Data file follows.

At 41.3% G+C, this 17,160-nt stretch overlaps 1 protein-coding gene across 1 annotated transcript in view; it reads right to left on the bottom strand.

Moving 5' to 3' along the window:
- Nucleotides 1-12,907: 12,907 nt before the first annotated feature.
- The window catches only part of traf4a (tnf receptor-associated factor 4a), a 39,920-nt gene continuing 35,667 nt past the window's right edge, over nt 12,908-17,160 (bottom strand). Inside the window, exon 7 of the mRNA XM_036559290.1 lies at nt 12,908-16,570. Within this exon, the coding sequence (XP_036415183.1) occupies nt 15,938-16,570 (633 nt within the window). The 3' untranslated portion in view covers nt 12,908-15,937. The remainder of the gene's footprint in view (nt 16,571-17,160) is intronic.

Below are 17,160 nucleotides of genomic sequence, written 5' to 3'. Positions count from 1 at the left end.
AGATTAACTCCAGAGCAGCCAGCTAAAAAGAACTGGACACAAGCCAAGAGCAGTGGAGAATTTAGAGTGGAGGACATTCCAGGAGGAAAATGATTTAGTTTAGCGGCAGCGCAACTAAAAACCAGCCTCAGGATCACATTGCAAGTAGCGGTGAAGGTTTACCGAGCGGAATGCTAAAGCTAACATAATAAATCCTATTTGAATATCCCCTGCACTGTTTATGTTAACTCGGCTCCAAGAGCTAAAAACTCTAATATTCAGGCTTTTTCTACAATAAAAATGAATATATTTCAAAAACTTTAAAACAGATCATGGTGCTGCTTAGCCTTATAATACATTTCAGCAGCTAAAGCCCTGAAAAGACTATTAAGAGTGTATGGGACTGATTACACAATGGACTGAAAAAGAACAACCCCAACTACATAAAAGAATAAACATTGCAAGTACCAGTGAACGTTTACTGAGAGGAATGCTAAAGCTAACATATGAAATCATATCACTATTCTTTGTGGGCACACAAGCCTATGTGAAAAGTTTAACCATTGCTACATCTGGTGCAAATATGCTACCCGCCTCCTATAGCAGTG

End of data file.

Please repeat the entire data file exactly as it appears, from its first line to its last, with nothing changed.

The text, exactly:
At 41.3% G+C, this 17,160-nt stretch overlaps 1 protein-coding gene across 1 annotated transcript in view; it reads right to left on the bottom strand.

Moving 5' to 3' along the window:
- Nucleotides 1-12,907: 12,907 nt before the first annotated feature.
- The window catches only part of traf4a (tnf receptor-associated factor 4a), a 39,920-nt gene continuing 35,667 nt past the window's right edge, over nt 12,908-17,160 (bottom strand). Inside the window, exon 7 of the mRNA XM_036559290.1 lies at nt 12,908-16,570. Within this exon, the coding sequence (XP_036415183.1) occupies nt 15,938-16,570 (633 nt within the window). The 3' untranslated portion in view covers nt 12,908-15,937. The remainder of the gene's footprint in view (nt 16,571-17,160) is intronic.

Below are 17,160 nucleotides of genomic sequence, written 5' to 3'. Positions count from 1 at the left end.
AGATTAACTCCAGAGCAGCCAGCTAAAAAGAACTGGACACAAGCCAAGAGCAGTGGAGAATTTAGAGTGGAGGACATTCCAGGAGGAAAATGATTTAGTTTAGCGGCAGCGCAACTAAAAACCAGCCTCAGGATCACATTGCAAGTAGCGGTGAAGGTTTACCGAGCGGAATGCTAAAGCTAACATAATAAATCCTATTTGAATATCCCCTGCACTGTTTATGTTAACTCGGCTCCAAGAGCTAAAAACTCTAATATTCAGGCTTTTTCTACAATAAAAATGAATATATTTCAAAAACTTTAAAACAGATCATGGTGCTGCTTAGCCTTATAATACATTTCAGCAGCTAAAGCCCTGAAAAGACTATTAAGAGTGTATGGGACTGATTACACAATGGACTGAAAAAGAACAACCCCAACTACATAAAAGAATAAACATTGCAAGTACCAGTGAACGTTTACTGAGAGGAATGCTAAAGCTAACATATGAAATCATATCACTATTCTTTGTGGGCACACAAGCCTATGTGAAAAGTTTAACCATTGCTACATCTGGTGCAAATATGCTACCCGCCTCCTATAGCAGTG